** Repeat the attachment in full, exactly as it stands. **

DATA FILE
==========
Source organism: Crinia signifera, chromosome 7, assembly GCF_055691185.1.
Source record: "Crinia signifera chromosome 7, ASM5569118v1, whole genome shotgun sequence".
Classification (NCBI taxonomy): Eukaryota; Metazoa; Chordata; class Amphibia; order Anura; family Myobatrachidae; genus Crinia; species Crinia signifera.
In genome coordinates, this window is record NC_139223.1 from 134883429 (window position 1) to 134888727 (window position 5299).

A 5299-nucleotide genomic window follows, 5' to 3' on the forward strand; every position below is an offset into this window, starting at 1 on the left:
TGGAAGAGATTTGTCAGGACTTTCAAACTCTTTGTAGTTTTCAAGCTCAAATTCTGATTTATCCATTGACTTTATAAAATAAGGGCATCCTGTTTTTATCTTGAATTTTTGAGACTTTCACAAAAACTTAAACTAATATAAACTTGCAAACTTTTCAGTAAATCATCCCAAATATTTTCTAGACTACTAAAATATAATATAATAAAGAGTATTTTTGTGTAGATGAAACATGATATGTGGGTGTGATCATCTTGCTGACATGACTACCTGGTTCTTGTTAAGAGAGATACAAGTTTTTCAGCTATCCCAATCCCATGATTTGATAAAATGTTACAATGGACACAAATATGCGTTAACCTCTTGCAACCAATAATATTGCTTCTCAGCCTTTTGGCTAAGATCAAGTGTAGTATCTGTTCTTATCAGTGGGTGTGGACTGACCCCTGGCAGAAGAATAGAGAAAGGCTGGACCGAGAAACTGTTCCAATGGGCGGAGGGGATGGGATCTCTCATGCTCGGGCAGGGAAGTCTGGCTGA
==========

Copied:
Source organism: Crinia signifera, chromosome 7, assembly GCF_055691185.1.
Source record: "Crinia signifera chromosome 7, ASM5569118v1, whole genome shotgun sequence".
Classification (NCBI taxonomy): Eukaryota; Metazoa; Chordata; class Amphibia; order Anura; family Myobatrachidae; genus Crinia; species Crinia signifera.
In genome coordinates, this window is record NC_139223.1 from 134883429 (window position 1) to 134888727 (window position 5299).

A 5299-nucleotide genomic window follows, 5' to 3' on the forward strand; every position below is an offset into this window, starting at 1 on the left:
TGGAAGAGATTTGTCAGGACTTTCAAACTCTTTGTAGTTTTCAAGCTCAAATTCTGATTTATCCATTGACTTTATAAAATAAGGGCATCCTGTTTTTATCTTGAATTTTTGAGACTTTCACAAAAACTTAAACTAATATAAACTTGCAAACTTTTCAGTAAATCATCCCAAATATTTTCTAGACTACTAAAATATAATATAATAAAGAGTATTTTTGTGTAGATGAAACATGATATGTGGGTGTGATCATCTTGCTGACATGACTACCTGGTTCTTGTTAAGAGAGATACAAGTTTTTCAGCTATCCCAATCCCATGATTTGATAAAATGTTACAATGGACACAAATATGCGTTAACCTCTTGCAACCAATAATATTGCTTCTCAGCCTTTTGGCTAAGATCAAGTGTAGTATCTGTTCTTATCAGTGGGTGTGGACTGACCCCTGGCAGAAGAATAGAGAAAGGCTGGACCGAGAAACTGTTCCAATGGGCGGAGGGGATGGGATCTCTCATGCTCGGGCAGGGAAGTCTGGCTGA